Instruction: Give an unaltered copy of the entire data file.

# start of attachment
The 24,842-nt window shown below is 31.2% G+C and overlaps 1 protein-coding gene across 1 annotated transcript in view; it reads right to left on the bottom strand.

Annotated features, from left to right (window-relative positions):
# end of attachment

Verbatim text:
The 24,842-nt window shown below is 31.2% G+C and overlaps 1 protein-coding gene across 1 annotated transcript in view; it reads right to left on the bottom strand.

Annotated features, from left to right (window-relative positions):